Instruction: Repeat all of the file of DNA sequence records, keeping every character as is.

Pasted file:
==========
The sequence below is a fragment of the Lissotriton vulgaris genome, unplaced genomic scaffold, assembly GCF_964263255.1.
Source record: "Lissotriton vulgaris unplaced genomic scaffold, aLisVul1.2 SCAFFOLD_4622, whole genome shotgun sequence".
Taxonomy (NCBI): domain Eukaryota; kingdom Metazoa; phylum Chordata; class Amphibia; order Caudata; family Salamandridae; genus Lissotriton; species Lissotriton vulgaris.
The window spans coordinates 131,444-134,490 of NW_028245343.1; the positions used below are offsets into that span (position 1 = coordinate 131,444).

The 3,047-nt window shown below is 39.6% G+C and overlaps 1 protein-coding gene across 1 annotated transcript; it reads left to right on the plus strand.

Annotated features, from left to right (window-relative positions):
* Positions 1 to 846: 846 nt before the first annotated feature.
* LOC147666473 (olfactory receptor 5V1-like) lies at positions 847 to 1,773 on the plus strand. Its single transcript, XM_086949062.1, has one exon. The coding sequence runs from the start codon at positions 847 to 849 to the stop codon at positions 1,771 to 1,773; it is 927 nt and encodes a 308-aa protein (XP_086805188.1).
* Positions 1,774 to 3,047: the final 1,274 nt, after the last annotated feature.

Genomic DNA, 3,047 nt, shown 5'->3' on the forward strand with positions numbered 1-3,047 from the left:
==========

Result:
The sequence below is a fragment of the Lissotriton vulgaris genome, unplaced genomic scaffold, assembly GCF_964263255.1.
Source record: "Lissotriton vulgaris unplaced genomic scaffold, aLisVul1.2 SCAFFOLD_4622, whole genome shotgun sequence".
Taxonomy (NCBI): domain Eukaryota; kingdom Metazoa; phylum Chordata; class Amphibia; order Caudata; family Salamandridae; genus Lissotriton; species Lissotriton vulgaris.
The window spans coordinates 131,444-134,490 of NW_028245343.1; the positions used below are offsets into that span (position 1 = coordinate 131,444).

The 3,047-nt window shown below is 39.6% G+C and overlaps 1 protein-coding gene across 1 annotated transcript; it reads left to right on the plus strand.

Annotated features, from left to right (window-relative positions):
* Positions 1 to 846: 846 nt before the first annotated feature.
* LOC147666473 (olfactory receptor 5V1-like) lies at positions 847 to 1,773 on the plus strand. Its single transcript, XM_086949062.1, has one exon. The coding sequence runs from the start codon at positions 847 to 849 to the stop codon at positions 1,771 to 1,773; it is 927 nt and encodes a 308-aa protein (XP_086805188.1).
* Positions 1,774 to 3,047: the final 1,274 nt, after the last annotated feature.

Genomic DNA, 3,047 nt, shown 5'->3' on the forward strand with positions numbered 1-3,047 from the left: